Blessing all the creatures
By Ray Waddle
I was startled the other day to find a long, orange
pheasant making his way across the back yard. He was dignified, regal and
taking his time. (If he was lost, he was not inclined to admit it.) I was happy
to be his spectator and add him to my other occasional critter sightings in the
yard over the years: red fox, woodchuck, box turtle, raccoon, coyote.
These rare encounters always shake me out of my residential
routine, reminding me that we share this living planet with a teeming nation of
furtive furry personalities and feathered denizens. Seen in this light, animals
are a revelation. But of what?
My favorite stained glass window scene at church has Jesus
serenely holding a lamb. It’s calming. I could rest my eyes on it all morning.
Some will insist the scene depicts a metaphor: Jesus the
Lamb of God, Christ the Good Shepherd. Fair enough. But I see it first as a
real moment from a real life – Jesus taking a break from the debates and the
crowds in order to steal a few moments with small farm animals.
I imagine the shepherd proud but puzzled that the
celebrated teacher stopped by. I imagine the woolly livestock that Jesus held
were afterwards given a place of honor at the trough and saved from slaughter.
It’s remarkable that this scene was preserved in history
at all – that he took time out during an extremely short public ministry to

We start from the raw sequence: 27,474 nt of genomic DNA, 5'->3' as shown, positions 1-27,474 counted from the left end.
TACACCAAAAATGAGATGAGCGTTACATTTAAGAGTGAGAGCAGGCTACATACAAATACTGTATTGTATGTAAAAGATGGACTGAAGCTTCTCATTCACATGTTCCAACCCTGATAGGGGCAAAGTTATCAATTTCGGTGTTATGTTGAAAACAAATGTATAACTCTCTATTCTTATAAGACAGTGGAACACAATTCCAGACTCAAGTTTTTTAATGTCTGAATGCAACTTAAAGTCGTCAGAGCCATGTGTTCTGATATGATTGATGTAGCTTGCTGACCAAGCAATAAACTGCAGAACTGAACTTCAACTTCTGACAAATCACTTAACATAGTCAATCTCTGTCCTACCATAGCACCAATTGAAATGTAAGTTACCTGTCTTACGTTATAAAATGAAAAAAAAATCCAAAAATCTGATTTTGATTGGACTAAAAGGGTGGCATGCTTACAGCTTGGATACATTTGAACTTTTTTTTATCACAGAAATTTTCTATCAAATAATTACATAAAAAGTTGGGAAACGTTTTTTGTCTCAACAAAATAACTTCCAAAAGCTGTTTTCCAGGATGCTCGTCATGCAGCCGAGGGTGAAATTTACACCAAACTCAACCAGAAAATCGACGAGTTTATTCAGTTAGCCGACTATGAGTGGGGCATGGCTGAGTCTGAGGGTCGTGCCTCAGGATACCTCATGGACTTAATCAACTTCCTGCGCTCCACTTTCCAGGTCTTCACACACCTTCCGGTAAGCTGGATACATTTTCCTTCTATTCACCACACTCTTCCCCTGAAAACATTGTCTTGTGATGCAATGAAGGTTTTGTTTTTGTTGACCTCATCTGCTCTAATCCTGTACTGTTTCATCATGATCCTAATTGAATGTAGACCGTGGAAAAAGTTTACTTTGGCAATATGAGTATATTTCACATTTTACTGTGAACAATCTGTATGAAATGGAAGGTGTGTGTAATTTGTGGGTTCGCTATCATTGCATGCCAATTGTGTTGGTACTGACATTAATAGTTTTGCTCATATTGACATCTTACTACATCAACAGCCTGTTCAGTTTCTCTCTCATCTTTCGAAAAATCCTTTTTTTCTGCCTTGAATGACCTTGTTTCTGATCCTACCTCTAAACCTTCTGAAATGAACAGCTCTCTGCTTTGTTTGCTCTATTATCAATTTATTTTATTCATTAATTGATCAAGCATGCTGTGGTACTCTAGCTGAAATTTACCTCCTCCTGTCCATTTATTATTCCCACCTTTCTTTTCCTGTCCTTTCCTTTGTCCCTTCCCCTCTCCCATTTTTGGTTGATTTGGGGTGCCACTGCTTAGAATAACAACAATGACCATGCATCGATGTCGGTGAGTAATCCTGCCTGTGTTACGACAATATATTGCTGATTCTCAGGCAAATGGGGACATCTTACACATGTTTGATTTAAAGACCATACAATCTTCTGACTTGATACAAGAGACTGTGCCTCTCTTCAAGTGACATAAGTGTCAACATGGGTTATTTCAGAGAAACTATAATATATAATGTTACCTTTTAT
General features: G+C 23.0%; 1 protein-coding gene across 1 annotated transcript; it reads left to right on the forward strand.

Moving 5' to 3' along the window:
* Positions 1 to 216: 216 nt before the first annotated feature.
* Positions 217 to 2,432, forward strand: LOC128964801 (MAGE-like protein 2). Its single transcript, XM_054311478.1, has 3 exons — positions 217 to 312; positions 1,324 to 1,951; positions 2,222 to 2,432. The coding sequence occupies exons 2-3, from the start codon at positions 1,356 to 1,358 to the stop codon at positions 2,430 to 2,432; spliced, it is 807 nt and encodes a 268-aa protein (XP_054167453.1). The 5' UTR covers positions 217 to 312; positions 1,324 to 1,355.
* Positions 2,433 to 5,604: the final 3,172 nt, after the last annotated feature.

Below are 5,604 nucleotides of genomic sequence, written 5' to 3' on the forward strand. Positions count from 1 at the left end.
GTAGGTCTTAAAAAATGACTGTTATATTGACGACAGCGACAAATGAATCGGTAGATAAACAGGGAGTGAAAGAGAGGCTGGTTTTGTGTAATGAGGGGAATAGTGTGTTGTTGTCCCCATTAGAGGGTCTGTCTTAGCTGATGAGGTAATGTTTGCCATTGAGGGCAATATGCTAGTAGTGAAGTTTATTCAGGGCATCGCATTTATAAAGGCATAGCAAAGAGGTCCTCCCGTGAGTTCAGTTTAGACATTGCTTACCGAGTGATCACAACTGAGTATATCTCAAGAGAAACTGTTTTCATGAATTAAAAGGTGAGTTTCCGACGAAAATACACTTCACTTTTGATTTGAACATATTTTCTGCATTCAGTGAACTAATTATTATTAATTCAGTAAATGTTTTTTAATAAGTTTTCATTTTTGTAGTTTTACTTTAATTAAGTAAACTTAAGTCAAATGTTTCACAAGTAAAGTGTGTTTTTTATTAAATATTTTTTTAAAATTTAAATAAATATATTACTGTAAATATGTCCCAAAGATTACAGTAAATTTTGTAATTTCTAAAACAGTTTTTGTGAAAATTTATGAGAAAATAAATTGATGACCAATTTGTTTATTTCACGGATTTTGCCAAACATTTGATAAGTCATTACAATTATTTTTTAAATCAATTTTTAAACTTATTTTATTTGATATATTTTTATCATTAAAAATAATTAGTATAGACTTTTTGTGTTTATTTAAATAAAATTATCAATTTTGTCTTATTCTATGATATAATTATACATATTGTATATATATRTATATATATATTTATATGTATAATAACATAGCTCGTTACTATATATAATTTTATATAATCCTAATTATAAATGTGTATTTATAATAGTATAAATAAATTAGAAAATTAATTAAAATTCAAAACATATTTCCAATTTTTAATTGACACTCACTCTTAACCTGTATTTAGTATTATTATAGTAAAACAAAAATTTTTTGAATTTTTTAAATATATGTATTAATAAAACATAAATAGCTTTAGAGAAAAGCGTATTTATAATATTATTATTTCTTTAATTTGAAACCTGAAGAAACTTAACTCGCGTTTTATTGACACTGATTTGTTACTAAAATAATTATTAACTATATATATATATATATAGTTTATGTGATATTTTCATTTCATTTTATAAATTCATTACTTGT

spend time with creation’s speechless inhabitants.
This unusual encounter with animals in the sacred story
bears a message: Jesus’ circle of regard extends beyond human disputations of
law and doctrine.
We can imagine the dismay of the disciples standing
nearby, notably Judas: What an inefficient use of the Lord’s time! But there
were lessons to learn from watching him with the sheep. Self-forgetfulness. Fondness for God’s far-flung creatures.A spontaneous display of compassion.
Earth Day arrives soon, focusing on conservation,
environmental ethics and reform. Before there was Earth Day there was a
biblical image, preserved now in stained glass, that honors our encounters with the creatures of God’s earth and alerts everyone to
the gift of grace and kinship of such moments.
Ray Waddle is a columnist, author and the editor of Reflections magazine, published by Yale Divinity School.